Scientific American's 1930 Football Study Found Little Actual Action
Thanksgiving Day means [turkey noises] and [football noises]. And you know what: there might be more total action at the dinner table than in the football game.
Back in 2010, the Wall Street Journal announced that their study of four game broadcasts, combined with analysis by other researchers, found that “the average amount of time the ball is in play on the field during an NFL game is about 11 minutes.”
Turns out the Journal’s study merely confirmed a Scientific American investigation that we did 80 years earlier.
While scrounging through our digital archives recently I happened on the article from our November 1930 issue, titled, “How many minutes of play in the average football game?” Author Hugo L. Rusch was the supervisor of the Technical Data Section of the Johns-Manville Corporation. He studied eight college games between 1927 and 1929 that included teams from a few Ivy League schools as well as Notre Dame, Army, Stanford and Ohio State. And he found that the time the ball was actually in play during those games was 12 minutes, 22 seconds. I’d guess that the tendency to use more time-consuming running plays back in the day accounts for the extra minute or so of college game action back then compared to today’s NFL style.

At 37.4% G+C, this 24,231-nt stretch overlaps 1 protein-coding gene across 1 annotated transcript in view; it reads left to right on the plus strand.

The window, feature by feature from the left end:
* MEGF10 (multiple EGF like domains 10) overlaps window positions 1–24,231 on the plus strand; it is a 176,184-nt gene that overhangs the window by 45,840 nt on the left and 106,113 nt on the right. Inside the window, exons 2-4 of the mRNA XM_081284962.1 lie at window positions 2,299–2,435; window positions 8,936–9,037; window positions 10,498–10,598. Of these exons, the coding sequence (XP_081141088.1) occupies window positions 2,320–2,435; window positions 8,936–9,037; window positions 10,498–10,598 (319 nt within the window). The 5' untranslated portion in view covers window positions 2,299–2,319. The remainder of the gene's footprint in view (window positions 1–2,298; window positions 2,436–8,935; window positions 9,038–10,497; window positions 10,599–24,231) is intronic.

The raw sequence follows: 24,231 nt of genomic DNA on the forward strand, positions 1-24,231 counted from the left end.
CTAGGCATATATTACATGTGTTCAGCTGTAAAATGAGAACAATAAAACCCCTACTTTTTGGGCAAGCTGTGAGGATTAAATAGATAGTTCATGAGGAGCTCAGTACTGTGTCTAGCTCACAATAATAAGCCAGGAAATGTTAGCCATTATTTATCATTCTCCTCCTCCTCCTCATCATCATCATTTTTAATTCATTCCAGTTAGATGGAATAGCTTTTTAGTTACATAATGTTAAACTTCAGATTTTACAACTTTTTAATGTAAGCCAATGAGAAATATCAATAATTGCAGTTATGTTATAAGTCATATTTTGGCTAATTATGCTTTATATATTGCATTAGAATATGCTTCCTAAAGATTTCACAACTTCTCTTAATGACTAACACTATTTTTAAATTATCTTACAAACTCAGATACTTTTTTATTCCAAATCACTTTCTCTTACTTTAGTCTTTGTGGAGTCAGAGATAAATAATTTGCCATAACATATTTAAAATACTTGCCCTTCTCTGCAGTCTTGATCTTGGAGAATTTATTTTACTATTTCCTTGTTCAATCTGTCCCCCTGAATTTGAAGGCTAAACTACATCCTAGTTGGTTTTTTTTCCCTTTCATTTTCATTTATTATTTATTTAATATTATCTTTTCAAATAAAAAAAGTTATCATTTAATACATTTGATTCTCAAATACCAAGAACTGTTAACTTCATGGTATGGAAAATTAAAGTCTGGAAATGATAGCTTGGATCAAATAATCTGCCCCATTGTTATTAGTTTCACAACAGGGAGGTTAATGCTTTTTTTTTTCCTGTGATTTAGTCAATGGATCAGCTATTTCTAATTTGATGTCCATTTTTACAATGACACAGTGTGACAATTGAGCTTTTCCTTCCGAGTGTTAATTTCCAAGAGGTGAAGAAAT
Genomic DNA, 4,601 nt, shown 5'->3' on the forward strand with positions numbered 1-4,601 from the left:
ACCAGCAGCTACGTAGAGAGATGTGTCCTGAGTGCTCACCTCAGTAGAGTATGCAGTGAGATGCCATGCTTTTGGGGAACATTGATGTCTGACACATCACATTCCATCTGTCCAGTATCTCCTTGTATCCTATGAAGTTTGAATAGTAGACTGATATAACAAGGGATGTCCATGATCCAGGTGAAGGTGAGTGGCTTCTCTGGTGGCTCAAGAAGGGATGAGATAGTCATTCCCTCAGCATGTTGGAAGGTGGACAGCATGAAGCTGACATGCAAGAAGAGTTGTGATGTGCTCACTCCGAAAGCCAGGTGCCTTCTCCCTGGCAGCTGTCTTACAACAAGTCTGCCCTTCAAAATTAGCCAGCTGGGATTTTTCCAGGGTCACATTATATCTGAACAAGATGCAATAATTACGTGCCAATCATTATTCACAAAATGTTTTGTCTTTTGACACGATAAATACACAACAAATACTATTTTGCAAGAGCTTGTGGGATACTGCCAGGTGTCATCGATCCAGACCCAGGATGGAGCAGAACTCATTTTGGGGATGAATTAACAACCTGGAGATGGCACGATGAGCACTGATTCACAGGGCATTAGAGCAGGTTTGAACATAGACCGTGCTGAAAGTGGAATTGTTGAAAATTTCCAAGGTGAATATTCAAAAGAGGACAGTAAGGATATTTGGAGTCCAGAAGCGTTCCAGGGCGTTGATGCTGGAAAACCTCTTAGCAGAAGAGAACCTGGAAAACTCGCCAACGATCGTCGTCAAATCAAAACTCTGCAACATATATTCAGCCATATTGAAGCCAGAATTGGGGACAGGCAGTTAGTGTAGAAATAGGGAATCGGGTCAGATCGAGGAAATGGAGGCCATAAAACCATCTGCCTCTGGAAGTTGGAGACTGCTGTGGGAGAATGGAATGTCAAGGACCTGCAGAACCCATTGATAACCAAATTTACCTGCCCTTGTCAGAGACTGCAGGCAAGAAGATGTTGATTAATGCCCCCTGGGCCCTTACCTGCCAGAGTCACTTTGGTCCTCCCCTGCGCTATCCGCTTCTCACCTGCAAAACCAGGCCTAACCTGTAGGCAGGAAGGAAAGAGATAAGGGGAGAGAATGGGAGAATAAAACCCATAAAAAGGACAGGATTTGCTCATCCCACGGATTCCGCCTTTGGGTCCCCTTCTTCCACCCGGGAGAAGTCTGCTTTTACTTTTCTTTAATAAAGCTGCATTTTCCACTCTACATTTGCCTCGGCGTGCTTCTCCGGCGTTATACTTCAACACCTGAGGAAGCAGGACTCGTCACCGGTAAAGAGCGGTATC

Rusch’s article pointed out that watching football in person was really expensive if you figured you only paid to watch the actual plays. Why, he wrote, you could be paying $24.25 an hour to watch football. Because that’s what your $5 ticket, yes, $5 for a major college game, was really buying you. Rusch concluded that the stress of watching a game in person meant that “even though you may be paying at the rate of $24.25 per hour to see actual football, perhaps it is best for you that there is only 12 minutes of it. If you kept this tension steadily for an hour, you might have to be carried out of the stadium.”